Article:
At least in theory. As a practical matter, the vagarities of building real wheels mean it makes little final difference unless building wheels on the very edge of practicality for the intended purpose.
 

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eddie m said:
If you you have a straight guage spoke and a DB in the same wheel, the change in length under load is about the same, but the change in stress is greater in the straight spoke. More if the load is carried by the heavier spoke. Think of it this way: If you had 2 identical flagpoles side by side, connected by a crossmember at top, and applied enough force to deflect them both 5 feet, the stresses and strain in both would be identical. If you replaced one of the poles with a less flexible one, but applied the same force, the deflection would be less, and the strain in the original pole would be less, and the strain and bending moment would be greater in the more rigid pole. It's the same with tension spoke wheels. The heavier gauge spokes take more of the load. If you are concerned that non drive side spokes are going slack because of low tension, you can to use lighter gauge spokes on the non drive side, or heavier gauge on the drive side. If you use the same gauge both sides, you can't correct the problem, regardless of how the spokes are butted.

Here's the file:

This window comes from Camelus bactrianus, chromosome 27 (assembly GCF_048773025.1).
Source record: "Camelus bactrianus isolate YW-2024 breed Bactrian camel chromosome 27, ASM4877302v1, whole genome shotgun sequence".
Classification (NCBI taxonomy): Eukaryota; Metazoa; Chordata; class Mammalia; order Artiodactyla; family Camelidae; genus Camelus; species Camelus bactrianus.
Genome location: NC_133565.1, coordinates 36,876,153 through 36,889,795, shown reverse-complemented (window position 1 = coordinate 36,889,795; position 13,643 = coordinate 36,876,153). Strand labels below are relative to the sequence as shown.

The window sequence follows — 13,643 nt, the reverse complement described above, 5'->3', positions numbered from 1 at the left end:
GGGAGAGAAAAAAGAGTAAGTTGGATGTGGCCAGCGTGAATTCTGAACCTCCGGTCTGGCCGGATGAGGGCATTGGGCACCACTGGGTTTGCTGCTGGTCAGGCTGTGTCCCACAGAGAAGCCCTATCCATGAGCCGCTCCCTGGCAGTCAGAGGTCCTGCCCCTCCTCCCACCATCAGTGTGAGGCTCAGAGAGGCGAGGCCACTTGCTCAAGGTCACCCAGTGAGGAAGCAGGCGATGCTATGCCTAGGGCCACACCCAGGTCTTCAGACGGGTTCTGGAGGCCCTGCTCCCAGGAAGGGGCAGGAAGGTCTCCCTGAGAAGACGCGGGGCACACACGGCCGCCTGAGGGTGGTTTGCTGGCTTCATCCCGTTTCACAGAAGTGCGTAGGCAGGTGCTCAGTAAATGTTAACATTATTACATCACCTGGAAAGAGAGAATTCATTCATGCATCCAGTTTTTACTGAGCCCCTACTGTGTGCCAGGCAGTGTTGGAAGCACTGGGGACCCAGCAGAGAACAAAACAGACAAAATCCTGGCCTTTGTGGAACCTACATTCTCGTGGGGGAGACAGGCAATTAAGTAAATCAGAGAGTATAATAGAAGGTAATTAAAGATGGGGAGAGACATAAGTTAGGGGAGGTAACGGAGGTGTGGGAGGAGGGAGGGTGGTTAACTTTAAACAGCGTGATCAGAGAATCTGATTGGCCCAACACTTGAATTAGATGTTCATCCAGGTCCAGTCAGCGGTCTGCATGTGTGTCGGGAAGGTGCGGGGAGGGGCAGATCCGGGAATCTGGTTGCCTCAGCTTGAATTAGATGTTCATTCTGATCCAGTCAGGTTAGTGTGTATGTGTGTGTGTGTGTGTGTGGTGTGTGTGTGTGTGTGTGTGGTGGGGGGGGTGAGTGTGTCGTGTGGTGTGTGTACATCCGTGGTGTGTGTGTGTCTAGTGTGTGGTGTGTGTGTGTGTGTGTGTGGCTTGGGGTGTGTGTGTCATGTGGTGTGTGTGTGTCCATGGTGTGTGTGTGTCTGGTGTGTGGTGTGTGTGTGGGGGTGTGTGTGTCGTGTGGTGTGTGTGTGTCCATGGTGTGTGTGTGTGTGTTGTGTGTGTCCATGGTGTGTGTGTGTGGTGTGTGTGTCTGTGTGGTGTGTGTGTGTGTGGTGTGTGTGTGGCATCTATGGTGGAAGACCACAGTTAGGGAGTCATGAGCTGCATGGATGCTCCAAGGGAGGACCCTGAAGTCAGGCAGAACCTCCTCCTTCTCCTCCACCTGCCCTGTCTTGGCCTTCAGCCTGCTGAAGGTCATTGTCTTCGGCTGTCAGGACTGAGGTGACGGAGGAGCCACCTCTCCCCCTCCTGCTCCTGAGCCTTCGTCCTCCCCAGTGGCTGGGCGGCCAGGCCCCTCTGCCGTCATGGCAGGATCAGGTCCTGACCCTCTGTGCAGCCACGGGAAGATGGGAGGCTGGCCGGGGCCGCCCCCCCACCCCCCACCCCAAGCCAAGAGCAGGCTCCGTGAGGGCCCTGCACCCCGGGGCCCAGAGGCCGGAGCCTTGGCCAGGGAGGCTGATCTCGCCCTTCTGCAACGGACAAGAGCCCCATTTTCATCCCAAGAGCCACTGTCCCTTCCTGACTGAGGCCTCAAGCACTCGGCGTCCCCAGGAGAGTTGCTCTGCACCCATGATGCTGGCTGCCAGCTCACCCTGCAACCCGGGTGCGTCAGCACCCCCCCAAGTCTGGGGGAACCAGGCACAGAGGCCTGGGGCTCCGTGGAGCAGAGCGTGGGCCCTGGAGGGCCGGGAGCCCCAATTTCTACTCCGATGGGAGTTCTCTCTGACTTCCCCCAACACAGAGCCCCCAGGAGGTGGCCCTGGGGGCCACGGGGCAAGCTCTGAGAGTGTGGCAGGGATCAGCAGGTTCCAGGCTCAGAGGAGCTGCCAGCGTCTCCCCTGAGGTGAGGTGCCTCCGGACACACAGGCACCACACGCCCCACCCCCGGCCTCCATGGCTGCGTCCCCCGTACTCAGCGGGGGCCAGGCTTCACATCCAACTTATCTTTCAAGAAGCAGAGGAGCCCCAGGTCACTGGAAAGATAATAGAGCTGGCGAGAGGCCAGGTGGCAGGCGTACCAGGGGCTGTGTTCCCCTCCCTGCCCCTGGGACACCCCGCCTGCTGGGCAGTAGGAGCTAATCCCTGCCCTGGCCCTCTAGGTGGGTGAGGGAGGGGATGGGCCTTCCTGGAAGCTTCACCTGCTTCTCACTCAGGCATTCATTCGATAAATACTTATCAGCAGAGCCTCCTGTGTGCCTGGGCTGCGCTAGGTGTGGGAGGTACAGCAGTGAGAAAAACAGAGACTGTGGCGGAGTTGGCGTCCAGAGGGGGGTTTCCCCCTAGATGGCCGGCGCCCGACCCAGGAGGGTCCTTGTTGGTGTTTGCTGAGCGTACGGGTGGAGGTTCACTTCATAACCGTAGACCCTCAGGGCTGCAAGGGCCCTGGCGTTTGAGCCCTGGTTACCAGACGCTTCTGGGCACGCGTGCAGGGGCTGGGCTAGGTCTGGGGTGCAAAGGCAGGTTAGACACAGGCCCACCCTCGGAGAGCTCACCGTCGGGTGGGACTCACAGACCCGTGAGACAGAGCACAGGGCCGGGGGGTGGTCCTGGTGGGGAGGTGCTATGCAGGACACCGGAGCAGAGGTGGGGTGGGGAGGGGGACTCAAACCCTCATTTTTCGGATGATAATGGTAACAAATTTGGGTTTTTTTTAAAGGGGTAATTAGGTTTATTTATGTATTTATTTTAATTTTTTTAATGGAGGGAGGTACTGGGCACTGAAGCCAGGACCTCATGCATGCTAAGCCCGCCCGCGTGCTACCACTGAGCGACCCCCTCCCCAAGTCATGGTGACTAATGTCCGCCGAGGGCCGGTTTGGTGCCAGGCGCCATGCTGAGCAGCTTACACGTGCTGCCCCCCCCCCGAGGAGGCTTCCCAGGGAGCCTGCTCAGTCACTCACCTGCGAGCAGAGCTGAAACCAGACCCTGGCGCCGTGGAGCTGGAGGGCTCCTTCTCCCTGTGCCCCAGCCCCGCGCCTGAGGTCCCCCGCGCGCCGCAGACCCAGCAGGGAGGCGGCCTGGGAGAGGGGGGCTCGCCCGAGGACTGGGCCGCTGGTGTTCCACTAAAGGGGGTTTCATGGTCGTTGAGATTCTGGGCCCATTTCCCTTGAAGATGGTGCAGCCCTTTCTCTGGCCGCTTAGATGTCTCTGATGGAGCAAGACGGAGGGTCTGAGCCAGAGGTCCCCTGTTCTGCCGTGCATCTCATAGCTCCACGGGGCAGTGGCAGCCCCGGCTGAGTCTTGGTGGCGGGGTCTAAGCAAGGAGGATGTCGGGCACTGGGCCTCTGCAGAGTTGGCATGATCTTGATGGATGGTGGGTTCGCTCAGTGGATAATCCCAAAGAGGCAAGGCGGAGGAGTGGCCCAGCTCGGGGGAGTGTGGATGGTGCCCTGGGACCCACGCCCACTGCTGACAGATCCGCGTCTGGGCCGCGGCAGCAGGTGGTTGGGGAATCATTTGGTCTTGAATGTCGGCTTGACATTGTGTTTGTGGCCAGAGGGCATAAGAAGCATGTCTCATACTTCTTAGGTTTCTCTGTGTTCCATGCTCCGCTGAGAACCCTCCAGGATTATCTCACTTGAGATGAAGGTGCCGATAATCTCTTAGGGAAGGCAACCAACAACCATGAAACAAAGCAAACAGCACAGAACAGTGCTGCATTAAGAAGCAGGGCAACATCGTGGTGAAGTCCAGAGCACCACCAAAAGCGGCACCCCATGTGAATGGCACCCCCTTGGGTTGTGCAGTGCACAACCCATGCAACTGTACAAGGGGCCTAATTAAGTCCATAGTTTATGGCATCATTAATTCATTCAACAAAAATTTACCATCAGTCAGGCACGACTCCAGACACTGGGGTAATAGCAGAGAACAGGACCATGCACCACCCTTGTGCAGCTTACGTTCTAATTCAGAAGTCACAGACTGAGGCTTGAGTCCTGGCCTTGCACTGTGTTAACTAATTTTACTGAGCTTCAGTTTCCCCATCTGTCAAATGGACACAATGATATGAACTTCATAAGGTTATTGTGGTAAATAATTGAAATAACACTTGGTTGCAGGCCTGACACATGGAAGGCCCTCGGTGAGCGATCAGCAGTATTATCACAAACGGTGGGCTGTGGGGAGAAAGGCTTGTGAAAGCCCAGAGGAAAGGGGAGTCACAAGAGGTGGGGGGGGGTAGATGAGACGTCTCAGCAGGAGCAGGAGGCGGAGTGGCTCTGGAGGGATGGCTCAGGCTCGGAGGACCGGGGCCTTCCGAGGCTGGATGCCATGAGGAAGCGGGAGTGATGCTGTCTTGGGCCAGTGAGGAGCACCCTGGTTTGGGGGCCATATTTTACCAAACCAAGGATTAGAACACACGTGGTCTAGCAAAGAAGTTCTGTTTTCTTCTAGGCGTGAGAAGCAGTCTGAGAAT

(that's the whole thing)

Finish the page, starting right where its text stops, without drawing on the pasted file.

em
Ok, now I think I am starting to understand what you are trying to say. I was looking at just change in tension in a 14g spoke versus 14/15g. If both spokes experienced the same tension change they would also experience the same stress but in order for this senario to occur a wheel with 14/15g spokes would in theory have to have a higher load placed on it in order for the spokes to see the same tension change as a 14g spoked wheel. This is because the rim has to deflect more and therefor can distribute the load to more of the neighboring spokes.

Steve